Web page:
Could a loyalty play put Roll Up the Rim back on track?

Tim Hortons' decades-old contest missed expectations, but a more digital- and data-led approach could give it a shot in the arm.
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Tim Hortons has plans to change up its signature Roll Up the Rim contest, after parent company Restaurant Brands International directed some of the blame for its weak quarterly sales towards the program earlier this week.

Q1 2019 same-store sales fell 0.6 % at Tim Hortons, well shy of analyst projections of near 2% growth. According to company president Alex Macedo, this was largely because Tim’s “biggest promotion in a competitive environment didn’t work.” Last year, the QSR also saw a dip in its Q1 results (0.3% drop in sales growth); that year, RBI chief executive Daniel Schwartz acknowledged supplier issues with Roll Up the Rim, though didn’t offer further details and didn’t explicitly blame it for the decline. That year, the chain had accidentally printed a batch of “blank cups,” which were circulating in Albert and the Maritimes.

In February of this year, Roll Up the Rim returned, buttressed by increased spend behind multiple digital spots, out-of-home executions and a more robust social play, focused on humourous spots portraying the contest as a serious sport. Prior to this year’s contest launch, it also released a more emotive spot tied to the program as part of its relaunched “True Stories” platform. The bolstered marketing approach was not the only investment Tim Hortons made in Roll Up the Rim, an area where the company had typical focused on more tactical marketing at the store level. The company amended the program to include more (and different) prizes and a longer run time – but, at least according to the company, the efforts did not drive results.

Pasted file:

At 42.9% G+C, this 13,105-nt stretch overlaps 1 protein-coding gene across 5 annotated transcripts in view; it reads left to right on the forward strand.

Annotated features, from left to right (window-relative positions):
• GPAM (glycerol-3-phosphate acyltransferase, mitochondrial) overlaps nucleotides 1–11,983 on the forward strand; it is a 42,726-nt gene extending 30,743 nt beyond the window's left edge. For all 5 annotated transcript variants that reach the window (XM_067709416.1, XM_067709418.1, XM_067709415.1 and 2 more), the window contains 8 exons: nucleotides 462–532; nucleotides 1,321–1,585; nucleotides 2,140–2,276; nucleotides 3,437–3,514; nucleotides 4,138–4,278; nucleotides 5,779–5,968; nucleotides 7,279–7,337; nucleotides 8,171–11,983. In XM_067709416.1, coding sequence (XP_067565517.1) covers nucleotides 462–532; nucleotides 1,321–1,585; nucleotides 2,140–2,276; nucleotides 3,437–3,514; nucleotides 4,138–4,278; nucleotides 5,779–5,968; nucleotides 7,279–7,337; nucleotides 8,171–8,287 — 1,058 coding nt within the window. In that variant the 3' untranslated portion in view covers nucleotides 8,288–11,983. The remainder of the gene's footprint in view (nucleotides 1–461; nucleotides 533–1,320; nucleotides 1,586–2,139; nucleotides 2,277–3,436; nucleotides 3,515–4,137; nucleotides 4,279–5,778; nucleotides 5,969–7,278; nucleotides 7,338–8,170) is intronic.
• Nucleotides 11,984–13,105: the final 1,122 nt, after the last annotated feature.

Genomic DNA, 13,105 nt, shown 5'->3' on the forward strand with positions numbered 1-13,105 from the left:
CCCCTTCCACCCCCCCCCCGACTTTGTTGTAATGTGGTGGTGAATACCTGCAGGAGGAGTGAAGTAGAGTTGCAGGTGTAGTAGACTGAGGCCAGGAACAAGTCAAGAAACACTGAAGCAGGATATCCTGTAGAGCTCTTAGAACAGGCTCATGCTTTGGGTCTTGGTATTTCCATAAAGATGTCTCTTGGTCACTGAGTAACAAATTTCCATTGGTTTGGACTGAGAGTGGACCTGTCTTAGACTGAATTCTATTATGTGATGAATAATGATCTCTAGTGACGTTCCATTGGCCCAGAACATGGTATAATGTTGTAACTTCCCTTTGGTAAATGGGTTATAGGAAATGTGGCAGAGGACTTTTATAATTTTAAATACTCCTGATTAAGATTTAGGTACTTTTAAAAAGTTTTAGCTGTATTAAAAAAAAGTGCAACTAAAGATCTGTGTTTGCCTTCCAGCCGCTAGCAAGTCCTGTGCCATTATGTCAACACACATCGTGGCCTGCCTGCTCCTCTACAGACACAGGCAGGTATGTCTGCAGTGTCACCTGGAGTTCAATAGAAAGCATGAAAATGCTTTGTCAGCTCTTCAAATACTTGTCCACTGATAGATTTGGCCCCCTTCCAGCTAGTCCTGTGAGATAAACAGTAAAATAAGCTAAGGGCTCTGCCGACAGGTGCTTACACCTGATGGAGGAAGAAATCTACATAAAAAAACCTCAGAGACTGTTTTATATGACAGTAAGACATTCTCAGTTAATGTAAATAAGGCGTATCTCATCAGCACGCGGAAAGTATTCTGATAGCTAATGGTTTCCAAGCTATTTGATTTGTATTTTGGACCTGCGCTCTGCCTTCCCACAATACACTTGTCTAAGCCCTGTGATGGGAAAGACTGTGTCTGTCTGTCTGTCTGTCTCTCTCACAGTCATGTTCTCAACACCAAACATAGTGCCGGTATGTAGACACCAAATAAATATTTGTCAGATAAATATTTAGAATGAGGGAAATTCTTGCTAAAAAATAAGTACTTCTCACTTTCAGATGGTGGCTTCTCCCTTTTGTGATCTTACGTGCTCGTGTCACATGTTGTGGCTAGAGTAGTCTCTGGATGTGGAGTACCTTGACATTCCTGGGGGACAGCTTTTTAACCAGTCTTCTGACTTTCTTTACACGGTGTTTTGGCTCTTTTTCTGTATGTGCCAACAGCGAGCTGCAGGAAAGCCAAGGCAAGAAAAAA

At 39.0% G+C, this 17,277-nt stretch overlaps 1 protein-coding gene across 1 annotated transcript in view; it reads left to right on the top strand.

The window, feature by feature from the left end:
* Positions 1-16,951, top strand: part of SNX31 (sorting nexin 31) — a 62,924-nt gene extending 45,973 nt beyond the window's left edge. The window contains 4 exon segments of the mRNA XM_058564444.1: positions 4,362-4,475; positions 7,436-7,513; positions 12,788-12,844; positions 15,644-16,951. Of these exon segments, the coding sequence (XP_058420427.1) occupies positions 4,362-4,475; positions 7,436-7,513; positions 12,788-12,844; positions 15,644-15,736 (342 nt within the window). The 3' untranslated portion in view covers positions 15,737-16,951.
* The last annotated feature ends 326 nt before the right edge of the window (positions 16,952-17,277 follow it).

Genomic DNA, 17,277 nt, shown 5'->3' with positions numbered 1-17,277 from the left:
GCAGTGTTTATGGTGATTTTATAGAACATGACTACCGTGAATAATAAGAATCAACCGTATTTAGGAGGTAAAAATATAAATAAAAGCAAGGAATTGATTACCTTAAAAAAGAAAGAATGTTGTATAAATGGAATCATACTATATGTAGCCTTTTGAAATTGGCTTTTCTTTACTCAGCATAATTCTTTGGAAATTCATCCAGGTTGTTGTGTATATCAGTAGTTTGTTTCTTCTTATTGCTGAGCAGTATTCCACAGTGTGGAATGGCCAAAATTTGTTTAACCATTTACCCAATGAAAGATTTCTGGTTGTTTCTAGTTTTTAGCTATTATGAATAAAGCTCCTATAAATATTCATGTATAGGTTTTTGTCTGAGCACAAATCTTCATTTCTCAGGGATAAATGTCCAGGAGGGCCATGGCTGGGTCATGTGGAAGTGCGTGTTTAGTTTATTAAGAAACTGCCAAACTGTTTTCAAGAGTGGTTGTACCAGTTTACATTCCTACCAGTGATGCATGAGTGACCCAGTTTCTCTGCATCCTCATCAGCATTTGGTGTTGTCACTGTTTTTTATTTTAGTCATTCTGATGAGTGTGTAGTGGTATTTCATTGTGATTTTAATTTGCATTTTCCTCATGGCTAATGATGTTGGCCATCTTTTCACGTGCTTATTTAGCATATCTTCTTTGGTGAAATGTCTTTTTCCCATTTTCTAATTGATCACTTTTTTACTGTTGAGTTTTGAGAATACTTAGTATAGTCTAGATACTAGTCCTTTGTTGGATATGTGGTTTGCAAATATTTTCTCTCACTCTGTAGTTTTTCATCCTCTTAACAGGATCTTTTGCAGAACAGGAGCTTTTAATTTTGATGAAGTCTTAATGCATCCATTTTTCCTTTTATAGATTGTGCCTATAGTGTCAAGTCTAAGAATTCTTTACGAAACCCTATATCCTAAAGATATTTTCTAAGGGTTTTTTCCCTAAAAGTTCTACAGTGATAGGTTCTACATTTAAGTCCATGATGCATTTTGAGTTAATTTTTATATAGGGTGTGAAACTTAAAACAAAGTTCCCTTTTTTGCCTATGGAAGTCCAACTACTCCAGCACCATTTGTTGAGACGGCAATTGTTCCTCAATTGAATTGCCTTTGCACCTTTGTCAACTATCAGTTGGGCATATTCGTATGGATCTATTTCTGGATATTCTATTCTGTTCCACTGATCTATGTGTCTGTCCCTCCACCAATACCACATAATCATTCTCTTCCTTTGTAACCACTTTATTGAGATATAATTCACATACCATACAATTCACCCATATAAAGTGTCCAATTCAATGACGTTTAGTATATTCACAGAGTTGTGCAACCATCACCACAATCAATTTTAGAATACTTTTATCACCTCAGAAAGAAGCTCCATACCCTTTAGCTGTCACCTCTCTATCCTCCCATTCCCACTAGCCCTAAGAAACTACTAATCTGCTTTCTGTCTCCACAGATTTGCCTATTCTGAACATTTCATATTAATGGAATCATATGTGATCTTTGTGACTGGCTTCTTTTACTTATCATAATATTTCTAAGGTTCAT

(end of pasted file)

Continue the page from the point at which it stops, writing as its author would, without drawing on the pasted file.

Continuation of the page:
Today, Tim Hortons announced the first contest offering through its new loyalty program, giving members a chance to win a trip to this year’s Stanley Cup final. According to retail analyst and founder of The Retail Advisors Network, Bruce Winder, integrating Roll Up The Rim with the loyalty offering as well could be the shot in the arm Tim Hortons is looking for. Tims launched the offering after this year’s contest concluded, but now that it is available, utilizing it in the future would help it to gather data and to make its biggest, longest-running promotion more in tune with today’s changing customer.

Beyond the additional insights first-party loyalty data could provide about the way customers experience the contest, Winder adds that it could help Tims offer more personalized rewards, or at least offer a more flexible prize structure by awarding loyalty points that can be redeemed for whatever prizes they’d like. That’s something that plays to consumer trends generally, as well as in the loyalty space specifically. Winder says that younger customers especially are demanding products they can curate themselves.

“[Tim Hortons] needs to have a mix of old and new approaches as they appeal to a wide range of age groups from seniors to Gen Z,” Winder says.

Winder adds that by taking a more digital approach more generally, Tim Hortons will also assuage environmental concerns regarding lids and single-use cups and plastics. An increasingly pressing consumer concern across sectors, the issue as it relates to Roll Up the Rim has been getting traction through a Calgary student-led Change.org petition, calling on the CEO of Restaurant Brands International to join the “#BetterCup” movement, an initiative led by competitor Starbucks to work with other QSRs to create cups that are more easily recyclable (the campaign has already amassed nearly 172,000 signatures. In 2016, an effort to “give reasuable mug users an equal chance to win” didn’t gain nearly as much traction, with just over 19,300 signatures.

For older customers who might be adverse to using an app to play, Winder suggests the program could also be tied to point of sale systems so that when a customer buys something it “automatically pops up a win.”

According to the non-profit organization Zero Waste Canada, 14 billion cups of coffee are consumed in Canada annually, 35% of which are grabbed to go — mostly in the form of single-use cups, which represents, according to estimates, more than 35,000 tonnes of paper.

Back on the prize front, Roll Up the Rim prizes could become more experiential in nature, such as travel or activity based. This, Winder says, reflects current trends in consumer spending, which has been focused on more on “experiences” over material goods in recent years.